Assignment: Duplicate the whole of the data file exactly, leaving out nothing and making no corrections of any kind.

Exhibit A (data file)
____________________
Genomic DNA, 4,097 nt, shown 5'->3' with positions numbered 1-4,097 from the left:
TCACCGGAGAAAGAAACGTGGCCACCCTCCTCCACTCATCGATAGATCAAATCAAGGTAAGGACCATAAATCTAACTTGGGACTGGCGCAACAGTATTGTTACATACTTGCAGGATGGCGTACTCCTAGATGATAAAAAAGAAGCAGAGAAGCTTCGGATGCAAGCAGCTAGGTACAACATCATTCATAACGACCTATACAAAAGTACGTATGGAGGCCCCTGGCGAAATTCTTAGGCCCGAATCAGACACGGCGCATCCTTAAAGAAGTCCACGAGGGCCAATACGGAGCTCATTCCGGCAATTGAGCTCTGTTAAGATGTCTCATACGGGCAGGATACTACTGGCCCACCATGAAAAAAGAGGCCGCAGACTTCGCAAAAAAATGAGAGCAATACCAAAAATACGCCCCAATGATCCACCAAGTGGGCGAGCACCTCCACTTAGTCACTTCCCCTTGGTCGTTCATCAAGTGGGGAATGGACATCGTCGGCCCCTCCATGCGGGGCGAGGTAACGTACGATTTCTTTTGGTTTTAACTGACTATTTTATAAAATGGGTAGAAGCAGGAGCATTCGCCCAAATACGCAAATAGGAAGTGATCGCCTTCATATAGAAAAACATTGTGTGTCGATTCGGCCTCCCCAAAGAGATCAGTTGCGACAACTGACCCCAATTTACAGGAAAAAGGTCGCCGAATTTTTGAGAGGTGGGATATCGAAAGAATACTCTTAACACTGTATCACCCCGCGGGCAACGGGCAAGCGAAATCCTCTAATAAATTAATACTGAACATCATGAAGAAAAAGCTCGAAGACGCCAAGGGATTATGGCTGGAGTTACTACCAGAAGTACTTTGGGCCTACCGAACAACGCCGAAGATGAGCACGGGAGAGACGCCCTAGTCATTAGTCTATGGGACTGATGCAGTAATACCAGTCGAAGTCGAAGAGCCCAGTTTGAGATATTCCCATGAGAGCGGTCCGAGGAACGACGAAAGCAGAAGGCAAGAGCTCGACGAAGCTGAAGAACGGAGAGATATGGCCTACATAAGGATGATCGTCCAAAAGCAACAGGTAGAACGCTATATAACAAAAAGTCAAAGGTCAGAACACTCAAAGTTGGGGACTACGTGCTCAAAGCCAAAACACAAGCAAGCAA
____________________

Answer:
Genomic DNA, 4,097 nt, shown 5'->3' with positions numbered 1-4,097 from the left:
TCACCGGAGAAAGAAACGTGGCCACCCTCCTCCACTCATCGATAGATCAAATCAAGGTAAGGACCATAAATCTAACTTGGGACTGGCGCAACAGTATTGTTACATACTTGCAGGATGGCGTACTCCTAGATGATAAAAAAGAAGCAGAGAAGCTTCGGATGCAAGCAGCTAGGTACAACATCATTCATAACGACCTATACAAAAGTACGTATGGAGGCCCCTGGCGAAATTCTTAGGCCCGAATCAGACACGGCGCATCCTTAAAGAAGTCCACGAGGGCCAATACGGAGCTCATTCCGGCAATTGAGCTCTGTTAAGATGTCTCATACGGGCAGGATACTACTGGCCCACCATGAAAAAAGAGGCCGCAGACTTCGCAAAAAAATGAGAGCAATACCAAAAATACGCCCCAATGATCCACCAAGTGGGCGAGCACCTCCACTTAGTCACTTCCCCTTGGTCGTTCATCAAGTGGGGAATGGACATCGTCGGCCCCTCCATGCGGGGCGAGGTAACGTACGATTTCTTTTGGTTTTAACTGACTATTTTATAAAATGGGTAGAAGCAGGAGCATTCGCCCAAATACGCAAATAGGAAGTGATCGCCTTCATATAGAAAAACATTGTGTGTCGATTCGGCCTCCCCAAAGAGATCAGTTGCGACAACTGACCCCAATTTACAGGAAAAAGGTCGCCGAATTTTTGAGAGGTGGGATATCGAAAGAATACTCTTAACACTGTATCACCCCGCGGGCAACGGGCAAGCGAAATCCTCTAATAAATTAATACTGAACATCATGAAGAAAAAGCTCGAAGACGCCAAGGGATTATGGCTGGAGTTACTACCAGAAGTACTTTGGGCCTACCGAACAACGCCGAAGATGAGCACGGGAGAGACGCCCTAGTCATTAGTCTATGGGACTGATGCAGTAATACCAGTCGAAGTCGAAGAGCCCAGTTTGAGATATTCCCATGAGAGCGGTCCGAGGAACGACGAAAGCAGAAGGCAAGAGCTCGACGAAGCTGAAGAACGGAGAGATATGGCCTACATAAGGATGATCGTCCAAAAGCAACAGGTAGAACGCTATATAACAAAAAGTCAAAGGTCAGAACACTCAAAGTTGGGGACTACGTGCTCAAAGCCAAAACACAAGCAAGCAA